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Survey Report

The Evolution of Benefits in New Zealand: From Transactional to Transformational

Health and Benefits|Talent|Total Rewards|Integrated Wellbeing
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By Niall Martin | December 5, 2019

From a transactional, “check the box” item, benefits have evolved into a true attraction and retention tool.

New Zealand insights from the Willis Towers Watson 2019/20 Benefit Trends survey show that employers understand that their benefit strategy can be instrumental in shaping the type of organisation they are, and the way their employees – and their peers – perceive them.

Benefit strategies are embracing concepts such as inclusion and diversity, corporate social responsibility, and flexible work policies. The question needs to be asked: as benefits become broader, are they truly effective in what they have been designed to do? Are employers getting the full value from their benefits package, and are they truly equipped to address the needs of a changing, multigenerational workforce?

The survey showed New Zealand employers are thinking more strategically about the importance of benefits in their organisations, with more attention shifting to financing, analytics and – importantly – talent or employee experience.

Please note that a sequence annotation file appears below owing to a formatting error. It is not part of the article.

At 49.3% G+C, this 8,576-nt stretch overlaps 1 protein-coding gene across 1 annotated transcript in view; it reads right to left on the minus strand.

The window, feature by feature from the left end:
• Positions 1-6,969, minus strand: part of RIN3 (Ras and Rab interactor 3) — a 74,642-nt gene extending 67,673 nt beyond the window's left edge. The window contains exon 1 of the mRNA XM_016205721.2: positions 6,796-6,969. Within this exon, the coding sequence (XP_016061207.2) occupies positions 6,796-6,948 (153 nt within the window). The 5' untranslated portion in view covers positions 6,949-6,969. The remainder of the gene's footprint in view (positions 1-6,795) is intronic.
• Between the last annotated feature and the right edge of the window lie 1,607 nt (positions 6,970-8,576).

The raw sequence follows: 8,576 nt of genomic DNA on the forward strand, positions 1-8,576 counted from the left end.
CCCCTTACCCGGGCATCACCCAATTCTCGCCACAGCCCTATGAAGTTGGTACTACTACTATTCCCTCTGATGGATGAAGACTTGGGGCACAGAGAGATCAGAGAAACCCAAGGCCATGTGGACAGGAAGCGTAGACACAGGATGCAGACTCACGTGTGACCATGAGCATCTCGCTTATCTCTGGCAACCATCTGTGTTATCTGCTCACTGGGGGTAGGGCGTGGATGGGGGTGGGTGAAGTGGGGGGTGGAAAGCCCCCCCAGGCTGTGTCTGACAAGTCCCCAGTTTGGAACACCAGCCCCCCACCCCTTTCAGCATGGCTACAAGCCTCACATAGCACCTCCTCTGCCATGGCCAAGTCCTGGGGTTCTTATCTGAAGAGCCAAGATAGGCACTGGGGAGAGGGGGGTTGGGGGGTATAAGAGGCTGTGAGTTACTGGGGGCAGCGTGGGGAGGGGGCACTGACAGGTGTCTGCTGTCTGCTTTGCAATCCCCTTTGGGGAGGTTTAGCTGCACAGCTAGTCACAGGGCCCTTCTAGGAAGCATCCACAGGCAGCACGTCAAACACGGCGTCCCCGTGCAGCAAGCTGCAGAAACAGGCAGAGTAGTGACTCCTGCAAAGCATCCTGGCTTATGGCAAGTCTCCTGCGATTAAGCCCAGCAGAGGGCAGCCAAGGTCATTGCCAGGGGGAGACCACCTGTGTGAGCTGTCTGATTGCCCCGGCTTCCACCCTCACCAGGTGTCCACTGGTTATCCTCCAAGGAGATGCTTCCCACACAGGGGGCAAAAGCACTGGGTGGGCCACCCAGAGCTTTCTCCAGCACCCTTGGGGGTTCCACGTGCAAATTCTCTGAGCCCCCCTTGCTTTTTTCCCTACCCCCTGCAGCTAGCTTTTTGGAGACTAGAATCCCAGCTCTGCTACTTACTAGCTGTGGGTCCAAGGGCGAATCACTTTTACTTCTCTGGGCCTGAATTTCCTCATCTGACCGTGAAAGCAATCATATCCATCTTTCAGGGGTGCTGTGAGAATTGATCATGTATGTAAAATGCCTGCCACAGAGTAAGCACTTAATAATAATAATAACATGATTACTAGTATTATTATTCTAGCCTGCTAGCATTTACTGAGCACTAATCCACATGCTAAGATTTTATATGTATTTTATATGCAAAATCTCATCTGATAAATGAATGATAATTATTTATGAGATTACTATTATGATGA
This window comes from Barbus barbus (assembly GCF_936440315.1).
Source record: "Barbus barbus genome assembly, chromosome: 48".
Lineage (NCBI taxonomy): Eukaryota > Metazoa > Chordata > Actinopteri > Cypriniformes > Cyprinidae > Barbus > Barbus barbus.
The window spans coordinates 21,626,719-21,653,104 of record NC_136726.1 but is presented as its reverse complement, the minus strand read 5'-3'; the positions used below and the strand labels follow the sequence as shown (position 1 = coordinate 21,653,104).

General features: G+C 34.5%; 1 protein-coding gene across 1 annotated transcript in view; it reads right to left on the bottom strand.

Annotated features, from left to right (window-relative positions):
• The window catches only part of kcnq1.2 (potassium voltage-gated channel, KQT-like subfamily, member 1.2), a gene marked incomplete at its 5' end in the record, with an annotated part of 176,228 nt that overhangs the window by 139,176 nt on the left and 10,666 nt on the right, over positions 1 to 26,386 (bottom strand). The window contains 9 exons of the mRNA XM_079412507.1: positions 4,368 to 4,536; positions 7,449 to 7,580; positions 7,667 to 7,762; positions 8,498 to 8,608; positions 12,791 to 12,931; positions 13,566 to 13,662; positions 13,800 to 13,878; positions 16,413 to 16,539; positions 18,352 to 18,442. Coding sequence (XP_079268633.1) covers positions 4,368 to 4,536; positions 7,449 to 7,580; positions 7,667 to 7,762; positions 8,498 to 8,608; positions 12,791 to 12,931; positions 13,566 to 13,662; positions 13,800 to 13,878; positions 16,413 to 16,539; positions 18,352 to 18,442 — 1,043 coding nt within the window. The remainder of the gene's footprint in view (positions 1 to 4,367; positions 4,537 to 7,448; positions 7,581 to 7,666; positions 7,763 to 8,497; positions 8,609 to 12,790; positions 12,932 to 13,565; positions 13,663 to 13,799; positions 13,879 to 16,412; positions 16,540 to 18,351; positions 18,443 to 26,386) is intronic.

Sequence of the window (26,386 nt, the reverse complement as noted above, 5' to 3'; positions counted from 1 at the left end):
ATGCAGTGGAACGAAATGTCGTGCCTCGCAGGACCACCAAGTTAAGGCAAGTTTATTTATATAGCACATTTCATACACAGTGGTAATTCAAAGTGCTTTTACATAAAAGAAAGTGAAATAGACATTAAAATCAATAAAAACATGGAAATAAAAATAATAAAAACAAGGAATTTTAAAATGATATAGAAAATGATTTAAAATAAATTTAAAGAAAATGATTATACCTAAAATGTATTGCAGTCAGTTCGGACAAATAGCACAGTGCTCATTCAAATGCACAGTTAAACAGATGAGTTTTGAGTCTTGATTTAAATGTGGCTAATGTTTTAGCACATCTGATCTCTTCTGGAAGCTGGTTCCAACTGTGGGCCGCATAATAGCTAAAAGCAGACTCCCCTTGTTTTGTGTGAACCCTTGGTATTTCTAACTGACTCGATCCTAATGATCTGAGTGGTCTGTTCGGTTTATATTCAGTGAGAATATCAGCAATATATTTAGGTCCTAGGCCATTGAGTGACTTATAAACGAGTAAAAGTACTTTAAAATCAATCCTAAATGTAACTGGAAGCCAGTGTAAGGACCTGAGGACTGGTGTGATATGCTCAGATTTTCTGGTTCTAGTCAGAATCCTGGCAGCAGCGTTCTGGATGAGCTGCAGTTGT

Employers struggle with old challenges, as well as new – the rising cost of employee benefits is top of mind for New Zealand organisations and their global peers. In New Zealand, less than a third of employers believe their benefits package is tailored to meet the specific needs of their workforce.

The top four priorities for New Zealand organisations’ benefit portfolios are:

  • Incorporating wellbeing into overall benefit strategy
  • Enhance work policies, e.g. flexible work, recognition, mentoring, training
  • Incorporate I&D into benefits programs design
  • Enhance core benefits

There are also operational challenges around a lack of data to measure plan outcomes (38%) and challenges in relation to the effective communication around benefit choices, with almost a third (30%) of employers calling this out. This challenge goes hand-in-hand with a noted lack of budget to deliver an effective communication strategy, cited by 36% of employers.

An interesting point for New Zealand employers is that the provision of most benefits is discretionary and often a focus can be on the pure cost of benefits spend, which may not consider the cost of delivering an effective message to employees.

Contact

Niall Martin
Head of Health & Benefits New Zealand

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